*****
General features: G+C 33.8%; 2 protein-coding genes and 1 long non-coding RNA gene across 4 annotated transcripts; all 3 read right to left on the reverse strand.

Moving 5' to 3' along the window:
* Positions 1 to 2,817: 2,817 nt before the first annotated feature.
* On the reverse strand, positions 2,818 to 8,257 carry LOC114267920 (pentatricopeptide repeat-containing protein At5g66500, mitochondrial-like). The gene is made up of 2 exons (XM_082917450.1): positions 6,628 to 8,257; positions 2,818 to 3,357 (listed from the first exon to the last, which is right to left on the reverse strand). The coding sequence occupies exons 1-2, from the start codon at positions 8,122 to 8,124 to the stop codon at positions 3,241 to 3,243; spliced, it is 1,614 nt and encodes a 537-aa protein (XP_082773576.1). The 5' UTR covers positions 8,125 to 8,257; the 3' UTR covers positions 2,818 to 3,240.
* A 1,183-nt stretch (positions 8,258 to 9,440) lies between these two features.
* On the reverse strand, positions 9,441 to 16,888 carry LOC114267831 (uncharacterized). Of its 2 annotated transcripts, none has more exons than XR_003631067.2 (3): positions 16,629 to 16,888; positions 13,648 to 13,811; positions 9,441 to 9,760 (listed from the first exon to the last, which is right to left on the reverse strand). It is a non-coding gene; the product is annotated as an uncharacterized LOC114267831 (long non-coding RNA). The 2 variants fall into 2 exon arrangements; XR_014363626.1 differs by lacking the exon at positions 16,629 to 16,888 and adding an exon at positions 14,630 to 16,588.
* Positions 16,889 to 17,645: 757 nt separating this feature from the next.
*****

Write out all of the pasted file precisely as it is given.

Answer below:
General features: G+C 33.8%; 2 protein-coding genes and 1 long non-coding RNA gene across 4 annotated transcripts; all 3 read right to left on the reverse strand.

Moving 5' to 3' along the window:
* Positions 1 to 2,817: 2,817 nt before the first annotated feature.
* On the reverse strand, positions 2,818 to 8,257 carry LOC114267920 (pentatricopeptide repeat-containing protein At5g66500, mitochondrial-like). The gene is made up of 2 exons (XM_082917450.1): positions 6,628 to 8,257; positions 2,818 to 3,357 (listed from the first exon to the last, which is right to left on the reverse strand). The coding sequence occupies exons 1-2, from the start codon at positions 8,122 to 8,124 to the stop codon at positions 3,241 to 3,243; spliced, it is 1,614 nt and encodes a 537-aa protein (XP_082773576.1). The 5' UTR covers positions 8,125 to 8,257; the 3' UTR covers positions 2,818 to 3,240.
* A 1,183-nt stretch (positions 8,258 to 9,440) lies between these two features.
* On the reverse strand, positions 9,441 to 16,888 carry LOC114267831 (uncharacterized). Of its 2 annotated transcripts, none has more exons than XR_003631067.2 (3): positions 16,629 to 16,888; positions 13,648 to 13,811; positions 9,441 to 9,760 (listed from the first exon to the last, which is right to left on the reverse strand). It is a non-coding gene; the product is annotated as an uncharacterized LOC114267831 (long non-coding RNA). The 2 variants fall into 2 exon arrangements; XR_014363626.1 differs by lacking the exon at positions 16,629 to 16,888 and adding an exon at positions 14,630 to 16,588.
* Positions 16,889 to 17,645: 757 nt separating this feature from the next.